h

0.25

h

0.25

h

2.00 bcd

0.50

gh

0.50

gh

0.25 h

0.75

fgh

0.58 E

24

0.75

fgh

0.50

gh

0.75

fgh

1.25 defg

0.75

fgh

0.75

fgh

0.75

fgh

3.00

a

1.00

efgh

0.75

fgh

0.75 fgh

1.75 bcde

1.06 C

30

0.75

fgh

0.75

fgh

0.50

gh

1.75 bcde

1.00

efgh

1.00 efgh

0.50

gh

1.00 efgh

0.75

fgh

0.75

fgh

0.50 gh

1.50

cdef

0.90 D

36

0.50

gh

0.50

gh

0.25

h

1.75 bcde

0.50

gh

0.25

h

0.50

gh

0.75

fgh

0.50

gh

0.50

gh

0.25 h

1.00 efgh

0.60 E

42

1.75

bcde

1.25 defg

1.25 defg

2.00

bcd

2.25

abc

1.75 bcde

0.75

fgh

2.25 abc

1.75

bcde

1.75 bcde

1.50 cdef

2.50

ab

1.73 A

48

1.00

efgh

1.00 efgh

0.50 gh

2.00

bcd

1.50

cdef

1.00 efgh

1.00 efgh

2.00 bcd

1.25

defg

0.75

fgh

0.75 fgh

2.25

abc

1.25 B

54

1.00

efgh

0.75

fgh

0.25 h

1.75 bcde

0.75

fgh

0.50

gh

0.50

gh

1.50 cdef

0.75

fgh

0.50

gh

0.50 gh

0.75

fgh

0.79 D

Total Means

0.81 ABCD

0.69 BCD

0.56

D

1.61

AB

0.94 ABCD

0.75 BCD

0.61

D

1.72

A

0.86 ABCD

0.75 BCD

0.64 CD

1.58 ABC

 

Means sharing similar letters are not significantly different by DMRT at P ≤ 0.05. H, hour.

 

Table III. Mean number of fruit flies settled on fruit treated with plant extracts (a) and by different concentrations (b) after various time intervals.

Time (h)

6

12

18

24

30

36

42

48

54

(a) Plant extracts

A. indica

0.82 bcd

0.75 cd

0.56 d

0.81 bcd

0.94 abcd

0.75 cd

1.56 abc

1.13 abcd

0.94 abcd

Z. multiflora

0.88 bcd

0.88 bcd

0.69 cd

1.31 abcd

0.88 bcd

0.50 d

1.75 ab

1.38 abcd

0.81 bcd

A. santolina

0.87 bcd

1.0 abcd

0.50 d

1.06 abcd

0.88 bcd

0.56 d

1.87 a

1.25 abcd

0.63 cd

(b) Concentration (%)

Control

1.42 a

1.67 a

1.42 a

2.00 a

1.41 a

1.17 a

2.25 a

2.08 a

1.33 a

0.5

0.67 a

0.67 a

0.33 a

0.83 a

0.83 a

0.50 a

1.92 a

1.25 a

0.83 a

1

0.67 a

0.58 a

0.33 a

0.67 a

0.83 a

0.42 a

1.58 a

0.92 a

0.58 a

2

0.67 a

0.58 a

0.25 a

0.75 a

0.50 a

0.33 a

1.17 a

0.75 a

0.42 a

 

Means sharing similar letters are not significantly different by DMRT at P ≤ 0.05.

 

Accordingly, the interaction of different plant extracts with its various concentrations had no significant difference on settling response of fruit fly (Table 1d). Nevertheless, 2% concentration of A. indica and Z. multiflora showed lower number of fruit flies settled than at 0.5, 1% and control. The comparison of the effects of plant extracts on mean settling response showed no significant difference, however different doses of plant extracts had a significant difference on settling response of fruit fly, showing inverse trend to the increasing concentration of extracts. The lowest number of 0.60 fruit fly fruit-1 settled at 2% concentration fallowed by 0.73 at 1% and 0.87 at 0.5% dose as compared to 1.64 in control, which were significantly highest.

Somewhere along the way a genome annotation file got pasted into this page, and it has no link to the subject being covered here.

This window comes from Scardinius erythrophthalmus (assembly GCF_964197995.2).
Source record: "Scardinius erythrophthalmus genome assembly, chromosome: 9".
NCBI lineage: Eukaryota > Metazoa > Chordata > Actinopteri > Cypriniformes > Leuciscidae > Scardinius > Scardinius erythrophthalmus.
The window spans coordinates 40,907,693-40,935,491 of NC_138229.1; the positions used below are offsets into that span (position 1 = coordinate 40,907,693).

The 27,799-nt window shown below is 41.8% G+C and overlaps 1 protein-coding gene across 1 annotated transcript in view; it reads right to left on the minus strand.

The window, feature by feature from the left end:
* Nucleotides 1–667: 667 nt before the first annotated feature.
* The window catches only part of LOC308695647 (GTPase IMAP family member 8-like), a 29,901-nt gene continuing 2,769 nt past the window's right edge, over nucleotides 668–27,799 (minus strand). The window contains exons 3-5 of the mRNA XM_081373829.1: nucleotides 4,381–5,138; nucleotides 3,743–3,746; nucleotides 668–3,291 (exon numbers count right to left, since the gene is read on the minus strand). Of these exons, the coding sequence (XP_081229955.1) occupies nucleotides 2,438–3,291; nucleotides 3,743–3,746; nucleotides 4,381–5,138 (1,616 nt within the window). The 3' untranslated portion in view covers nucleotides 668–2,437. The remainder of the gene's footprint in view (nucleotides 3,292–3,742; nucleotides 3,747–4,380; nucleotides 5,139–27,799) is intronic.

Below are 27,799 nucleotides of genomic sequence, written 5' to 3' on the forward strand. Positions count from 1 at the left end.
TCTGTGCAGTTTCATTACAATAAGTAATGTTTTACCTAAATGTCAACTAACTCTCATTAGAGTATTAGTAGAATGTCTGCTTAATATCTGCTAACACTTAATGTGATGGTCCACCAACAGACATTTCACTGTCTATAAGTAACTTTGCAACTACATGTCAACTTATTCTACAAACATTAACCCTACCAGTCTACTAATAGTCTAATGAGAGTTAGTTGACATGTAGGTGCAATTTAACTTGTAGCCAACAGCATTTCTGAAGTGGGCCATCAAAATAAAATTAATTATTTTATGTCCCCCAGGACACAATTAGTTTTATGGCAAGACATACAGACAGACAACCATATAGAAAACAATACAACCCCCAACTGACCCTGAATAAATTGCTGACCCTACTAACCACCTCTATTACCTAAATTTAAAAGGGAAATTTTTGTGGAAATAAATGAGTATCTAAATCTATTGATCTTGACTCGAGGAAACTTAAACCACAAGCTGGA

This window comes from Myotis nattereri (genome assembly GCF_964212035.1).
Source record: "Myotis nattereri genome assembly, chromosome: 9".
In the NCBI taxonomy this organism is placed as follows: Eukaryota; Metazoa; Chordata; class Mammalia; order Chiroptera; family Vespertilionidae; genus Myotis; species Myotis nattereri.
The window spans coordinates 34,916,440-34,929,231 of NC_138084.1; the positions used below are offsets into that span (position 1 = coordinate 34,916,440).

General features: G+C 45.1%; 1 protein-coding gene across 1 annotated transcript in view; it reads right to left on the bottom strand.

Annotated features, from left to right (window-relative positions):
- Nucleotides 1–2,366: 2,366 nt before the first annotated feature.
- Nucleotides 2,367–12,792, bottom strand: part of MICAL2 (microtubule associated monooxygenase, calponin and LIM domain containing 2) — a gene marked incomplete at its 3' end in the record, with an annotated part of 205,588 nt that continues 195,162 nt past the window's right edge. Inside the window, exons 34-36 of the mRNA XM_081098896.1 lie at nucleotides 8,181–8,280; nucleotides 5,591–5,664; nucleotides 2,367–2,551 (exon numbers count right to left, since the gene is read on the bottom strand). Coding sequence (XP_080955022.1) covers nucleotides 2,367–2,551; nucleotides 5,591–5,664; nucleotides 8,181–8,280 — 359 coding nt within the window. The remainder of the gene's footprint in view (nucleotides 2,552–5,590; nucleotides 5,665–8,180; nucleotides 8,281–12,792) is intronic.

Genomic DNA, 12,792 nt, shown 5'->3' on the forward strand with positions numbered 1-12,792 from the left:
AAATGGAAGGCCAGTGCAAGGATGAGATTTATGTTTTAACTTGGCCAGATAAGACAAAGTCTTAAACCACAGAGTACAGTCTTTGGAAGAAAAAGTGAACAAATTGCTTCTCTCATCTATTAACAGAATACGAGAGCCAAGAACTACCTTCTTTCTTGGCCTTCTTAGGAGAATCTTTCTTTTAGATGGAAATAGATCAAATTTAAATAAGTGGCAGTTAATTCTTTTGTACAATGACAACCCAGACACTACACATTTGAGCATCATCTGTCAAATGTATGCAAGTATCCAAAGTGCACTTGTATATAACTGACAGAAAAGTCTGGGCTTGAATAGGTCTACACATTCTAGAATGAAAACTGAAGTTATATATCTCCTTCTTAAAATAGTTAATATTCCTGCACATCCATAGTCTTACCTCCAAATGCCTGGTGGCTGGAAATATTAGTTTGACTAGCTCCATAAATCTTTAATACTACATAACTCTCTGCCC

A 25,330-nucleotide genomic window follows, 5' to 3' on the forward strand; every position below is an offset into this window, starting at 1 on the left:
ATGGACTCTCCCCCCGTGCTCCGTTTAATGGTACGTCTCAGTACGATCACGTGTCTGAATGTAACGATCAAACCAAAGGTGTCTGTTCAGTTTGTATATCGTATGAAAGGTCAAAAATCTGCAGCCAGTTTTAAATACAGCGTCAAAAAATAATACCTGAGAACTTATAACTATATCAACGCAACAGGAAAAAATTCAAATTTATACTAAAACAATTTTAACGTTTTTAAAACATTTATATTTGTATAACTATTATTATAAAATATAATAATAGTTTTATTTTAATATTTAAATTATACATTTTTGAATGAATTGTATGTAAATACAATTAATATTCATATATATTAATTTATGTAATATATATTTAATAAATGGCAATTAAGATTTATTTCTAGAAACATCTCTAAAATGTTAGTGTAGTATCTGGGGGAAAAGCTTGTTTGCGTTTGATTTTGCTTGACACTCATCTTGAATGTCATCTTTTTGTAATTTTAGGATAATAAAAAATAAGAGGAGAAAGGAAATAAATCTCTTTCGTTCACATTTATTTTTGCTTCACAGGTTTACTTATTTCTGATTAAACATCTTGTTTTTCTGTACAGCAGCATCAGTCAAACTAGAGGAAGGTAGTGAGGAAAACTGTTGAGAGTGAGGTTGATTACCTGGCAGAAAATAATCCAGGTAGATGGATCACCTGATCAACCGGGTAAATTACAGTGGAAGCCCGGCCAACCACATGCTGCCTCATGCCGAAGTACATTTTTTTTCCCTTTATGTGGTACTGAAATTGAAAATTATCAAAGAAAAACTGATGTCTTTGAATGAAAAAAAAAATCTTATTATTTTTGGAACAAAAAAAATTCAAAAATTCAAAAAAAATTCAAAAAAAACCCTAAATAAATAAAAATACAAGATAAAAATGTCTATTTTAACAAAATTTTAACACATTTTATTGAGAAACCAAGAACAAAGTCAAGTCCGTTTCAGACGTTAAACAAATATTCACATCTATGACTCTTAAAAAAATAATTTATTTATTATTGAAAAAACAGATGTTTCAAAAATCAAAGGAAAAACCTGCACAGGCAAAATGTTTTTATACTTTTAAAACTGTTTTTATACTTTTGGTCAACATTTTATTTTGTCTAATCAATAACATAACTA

Table 1e shows the number of pupae developed after settling on the fruits treated with different concentrations of plant extracts. As the fruit flies lay eggs beneath the skin of fruit and counting of eggs is not possible, therefore, the oviposition response of the test insect would either be noted by counting the larvae in the infested fruit by dissecting them or by counting the number of pupae recovered. The results indicate that both different plant extracts and its various doses alone had significant effect on the number of pupae developed on the fruits treated but their interaction had no significant difference. In case of A. indica seed extract, the lowest number of 22.00 pupae were recovered from 2% and most pupae 56.50 were recovered in control. Similar trend was seen while treated with other two plant extracts. However, plants extract results show that significantly lowest number of pupae 35.44 recovered from A. indica seed extract treated fruits followed by 37.50 from Z. multiflora and 43.50 from A. santolina extract. Likewise, at various doses lowest significant number of pupae 25.92 were recovered from the fruits treated with 2% concentration which was significantly lower than those 54.08 recovered at control.